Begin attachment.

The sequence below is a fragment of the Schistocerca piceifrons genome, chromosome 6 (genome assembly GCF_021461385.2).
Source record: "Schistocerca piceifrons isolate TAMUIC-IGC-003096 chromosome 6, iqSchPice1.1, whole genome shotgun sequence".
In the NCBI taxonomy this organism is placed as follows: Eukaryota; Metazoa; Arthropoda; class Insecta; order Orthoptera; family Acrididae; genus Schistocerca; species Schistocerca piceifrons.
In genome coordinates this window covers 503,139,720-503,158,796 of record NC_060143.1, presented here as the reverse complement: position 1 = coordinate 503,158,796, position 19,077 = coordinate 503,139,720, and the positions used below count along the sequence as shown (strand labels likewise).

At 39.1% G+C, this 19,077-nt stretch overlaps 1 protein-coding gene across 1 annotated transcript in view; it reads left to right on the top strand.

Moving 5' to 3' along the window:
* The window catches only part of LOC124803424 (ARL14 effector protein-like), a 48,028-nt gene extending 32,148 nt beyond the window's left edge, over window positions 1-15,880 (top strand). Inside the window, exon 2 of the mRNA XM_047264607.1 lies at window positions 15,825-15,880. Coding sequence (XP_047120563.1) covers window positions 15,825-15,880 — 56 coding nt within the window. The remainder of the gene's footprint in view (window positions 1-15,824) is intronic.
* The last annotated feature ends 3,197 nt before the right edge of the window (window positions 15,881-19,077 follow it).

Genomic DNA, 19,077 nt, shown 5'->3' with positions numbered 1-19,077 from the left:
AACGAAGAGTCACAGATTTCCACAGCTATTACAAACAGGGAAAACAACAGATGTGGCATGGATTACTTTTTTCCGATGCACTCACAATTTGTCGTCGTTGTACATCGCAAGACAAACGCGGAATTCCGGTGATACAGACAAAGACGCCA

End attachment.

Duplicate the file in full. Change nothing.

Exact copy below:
The sequence below is a fragment of the Schistocerca piceifrons genome, chromosome 6 (genome assembly GCF_021461385.2).
Source record: "Schistocerca piceifrons isolate TAMUIC-IGC-003096 chromosome 6, iqSchPice1.1, whole genome shotgun sequence".
In the NCBI taxonomy this organism is placed as follows: Eukaryota; Metazoa; Arthropoda; class Insecta; order Orthoptera; family Acrididae; genus Schistocerca; species Schistocerca piceifrons.
In genome coordinates this window covers 503,139,720-503,158,796 of record NC_060143.1, presented here as the reverse complement: position 1 = coordinate 503,158,796, position 19,077 = coordinate 503,139,720, and the positions used below count along the sequence as shown (strand labels likewise).

At 39.1% G+C, this 19,077-nt stretch overlaps 1 protein-coding gene across 1 annotated transcript in view; it reads left to right on the top strand.

Moving 5' to 3' along the window:
* The window catches only part of LOC124803424 (ARL14 effector protein-like), a 48,028-nt gene extending 32,148 nt beyond the window's left edge, over window positions 1-15,880 (top strand). Inside the window, exon 2 of the mRNA XM_047264607.1 lies at window positions 15,825-15,880. Coding sequence (XP_047120563.1) covers window positions 15,825-15,880 — 56 coding nt within the window. The remainder of the gene's footprint in view (window positions 1-15,824) is intronic.
* The last annotated feature ends 3,197 nt before the right edge of the window (window positions 15,881-19,077 follow it).

Genomic DNA, 19,077 nt, shown 5'->3' with positions numbered 1-19,077 from the left:
AACGAAGAGTCACAGATTTCCACAGCTATTACAAACAGGGAAAACAACAGATGTGGCATGGATTACTTTTTTCCGATGCACTCACAATTTGTCGTCGTTGTACATCGCAAGACAAACGCGGAATTCCGGTGATACAGACAAAGACGCCA